Kirsten received her first rollator in 2007, when she had to do physio after a hip surgery. “For a while, things were going great and my hips were working as they should”. She therefore only used the rollator for physio purposes. As she put it herself “it wasn’t a rollator made for a stroll along the promenade”. Last year she underwent another surgery. This time it was her knee, and the surgery did not work in Kirsten’s favor. She now needed the rollator for more than just physio.
“At one time, I was with the day center on a trip to a farm. But all those of us with rollators couldn’t walk around because the ground was covered in pebbles, and the rollators couldn’t handle it”.
The rollator Kirsten had received from the municipality did not meet her requirements*. She loves to explore and meet new people, and her rollator wasn’t really up for these adventures. She needed something lighter, which did not cause pain in her hands on longer walks, and which would fit in her car.
“Fortunately, I can figure out what the world has to offer even though I’m 81 years old. So, I Googled and found my new rollator”
After a Google search, she found byACRE, called us, and paid us a visit. She quickly decided on the Carbon Ultralight in Strawberry Red. Because “Why not red? Let it be red so that it can be seen.” Kirsten calls her rollator “The Red Lightning” and has actually said that she enjoys walking with the rollator more than walking her dog. With her rollator she decides for herself when she wants to walk, but she gets the same attention as she would walking her dog.
“I feel worthy and enjoy being welcomed into stores in a different way. The other day, I was sitting in a restaurant when someone came up to me and asked where my rollator was from”.
Even though Kirsten loves her rollator, she still dreams of being able to walk without it. But right now the rollator gives her peace of mind knowing that she won’t lose her balance. “When you’ve experienced falling and hurting yourself seriously, you are not sorry about your rollator. I am so happy to have it. It gives me freedom instead of longing.”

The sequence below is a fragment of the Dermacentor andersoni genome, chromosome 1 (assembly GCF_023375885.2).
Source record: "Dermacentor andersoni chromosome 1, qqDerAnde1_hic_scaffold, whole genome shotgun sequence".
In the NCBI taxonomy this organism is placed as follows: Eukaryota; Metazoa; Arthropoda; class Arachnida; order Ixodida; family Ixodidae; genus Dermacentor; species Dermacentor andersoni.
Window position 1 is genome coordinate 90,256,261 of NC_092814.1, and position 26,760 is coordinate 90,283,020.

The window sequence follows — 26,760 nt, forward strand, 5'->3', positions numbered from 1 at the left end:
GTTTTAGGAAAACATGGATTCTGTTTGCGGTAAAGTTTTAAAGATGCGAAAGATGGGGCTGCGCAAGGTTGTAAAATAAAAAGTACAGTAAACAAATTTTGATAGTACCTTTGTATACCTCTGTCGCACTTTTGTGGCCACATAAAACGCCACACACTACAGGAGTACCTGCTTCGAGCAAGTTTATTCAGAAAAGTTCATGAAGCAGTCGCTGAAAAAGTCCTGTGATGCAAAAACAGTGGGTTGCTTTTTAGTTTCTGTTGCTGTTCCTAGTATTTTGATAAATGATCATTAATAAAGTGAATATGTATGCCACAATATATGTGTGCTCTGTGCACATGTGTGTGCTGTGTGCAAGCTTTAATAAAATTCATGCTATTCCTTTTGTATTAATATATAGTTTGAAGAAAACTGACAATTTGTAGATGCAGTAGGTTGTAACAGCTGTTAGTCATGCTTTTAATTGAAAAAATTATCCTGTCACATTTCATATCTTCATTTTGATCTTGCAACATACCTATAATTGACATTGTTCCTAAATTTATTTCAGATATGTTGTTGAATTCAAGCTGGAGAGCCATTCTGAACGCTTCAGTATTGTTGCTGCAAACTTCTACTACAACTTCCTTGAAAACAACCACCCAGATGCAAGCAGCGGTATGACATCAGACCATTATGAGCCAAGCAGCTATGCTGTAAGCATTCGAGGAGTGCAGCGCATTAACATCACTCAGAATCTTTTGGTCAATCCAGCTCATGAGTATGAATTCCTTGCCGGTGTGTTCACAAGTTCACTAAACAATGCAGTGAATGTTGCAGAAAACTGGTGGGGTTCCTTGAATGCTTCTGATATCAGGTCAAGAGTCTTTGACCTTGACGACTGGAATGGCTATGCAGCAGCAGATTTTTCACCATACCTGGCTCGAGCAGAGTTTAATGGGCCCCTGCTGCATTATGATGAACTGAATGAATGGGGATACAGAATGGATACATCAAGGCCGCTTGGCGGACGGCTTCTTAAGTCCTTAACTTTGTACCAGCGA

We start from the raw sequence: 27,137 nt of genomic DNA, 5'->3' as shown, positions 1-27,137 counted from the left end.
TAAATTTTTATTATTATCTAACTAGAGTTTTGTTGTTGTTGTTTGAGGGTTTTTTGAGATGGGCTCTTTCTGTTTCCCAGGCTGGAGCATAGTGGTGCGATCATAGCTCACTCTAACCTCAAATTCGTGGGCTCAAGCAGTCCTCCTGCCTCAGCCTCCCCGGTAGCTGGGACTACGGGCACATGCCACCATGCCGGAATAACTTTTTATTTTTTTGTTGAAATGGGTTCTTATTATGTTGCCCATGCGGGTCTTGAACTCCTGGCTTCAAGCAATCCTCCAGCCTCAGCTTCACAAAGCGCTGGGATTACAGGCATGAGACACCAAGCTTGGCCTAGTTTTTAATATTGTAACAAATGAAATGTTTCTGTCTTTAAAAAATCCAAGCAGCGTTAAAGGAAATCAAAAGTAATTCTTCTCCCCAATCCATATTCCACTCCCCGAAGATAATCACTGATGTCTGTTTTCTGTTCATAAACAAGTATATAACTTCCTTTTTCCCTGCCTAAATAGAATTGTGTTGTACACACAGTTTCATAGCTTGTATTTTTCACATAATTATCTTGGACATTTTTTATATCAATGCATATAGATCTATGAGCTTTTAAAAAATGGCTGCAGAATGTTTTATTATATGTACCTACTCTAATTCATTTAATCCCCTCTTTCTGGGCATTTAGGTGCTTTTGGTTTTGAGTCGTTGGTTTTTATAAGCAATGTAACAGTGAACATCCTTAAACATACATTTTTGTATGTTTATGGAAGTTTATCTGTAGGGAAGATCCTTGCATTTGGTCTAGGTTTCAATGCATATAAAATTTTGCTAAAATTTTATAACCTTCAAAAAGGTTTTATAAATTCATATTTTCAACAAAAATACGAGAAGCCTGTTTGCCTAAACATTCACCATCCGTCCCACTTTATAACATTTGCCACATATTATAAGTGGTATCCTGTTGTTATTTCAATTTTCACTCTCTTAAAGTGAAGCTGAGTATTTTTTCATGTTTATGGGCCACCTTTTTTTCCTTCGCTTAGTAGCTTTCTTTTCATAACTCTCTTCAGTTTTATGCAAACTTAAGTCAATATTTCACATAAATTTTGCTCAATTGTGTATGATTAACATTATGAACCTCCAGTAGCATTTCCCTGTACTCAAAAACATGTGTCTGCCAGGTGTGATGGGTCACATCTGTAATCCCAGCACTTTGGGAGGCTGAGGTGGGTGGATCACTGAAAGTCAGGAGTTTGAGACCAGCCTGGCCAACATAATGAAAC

Kirsten is only one of many byACRE users around the world, but her story is far from unique. For many people, aging often leads to a need for more support while walking, and like Kirsten, when you get to that age, you still want to keep up the life you’re used to. Aging does not entail a sudden stop in one’s need for adventure and social interaction. And it most certainly doesn’t entail a wish to be portrayed and treated any differently. Because “Age is the new black”.
*Note: In Denmark, citizens who need assistive aids after surgery, or whose functionality is permanently impaired as a consequence of a disability or chronic illness, are provided with an assistive aid: either from the hospital or the municipality.
In 2004, byACRE’s Berggreen founded a firm called Seed, which sold premium baby strollers and pushchairs that he designed. He recalls: “Years ago, I was asked, ‘Would you not like to design a rollator?’ (a wheeled walker) And I said, yes, you are absolutely right, I would not like to design a rollator. Because I thought it was so unsexy and, for me, boring. I really was not interested in doing that.
“But after I said ‘no’ to that, I started seeing rollators everywhere. They looked to me like something manufactured in East Germany in the 1950s and ’60s. They were just so boring.”
Then Berggreen got to thinking of the importance of applying design to help those who were challenged in their mobility, not necessarily just older people. He read a study about people who needed such devices, and how they were lacking. He realized that those users tended to feel sick and embarrassed and their level of social activity declined almost to nothing.
So, after selling Seed and then founding byACRE in 2015, he said: “We made a design brief for ourselves: Can we make a rollator that looks like furniture?” He pondered how to take some of the references of classic Scandinavian design and incorporate them into such a product. The firm’s first rollator earned a prestigious design award.
Another important element of the mindset, he stresses, is that byACRE does not view its product users as “patients,” but rather as “customers.” They might be challenged in their mobility, but that doesn’t mean you are a patient. “There’s a very, very big difference,” he says, “between talking to a patient and talking to a consumer.”
Berggreen sees no reason why assistive devices such as rollators can’t be functional and stylish.
Consumers have free choice. They make their own decisions about what they like and don’t like. So byACRE aimed to create a rollator that someone would like to walk with. It wasn’t something that the user just got from an insurance company or from the healthcare system.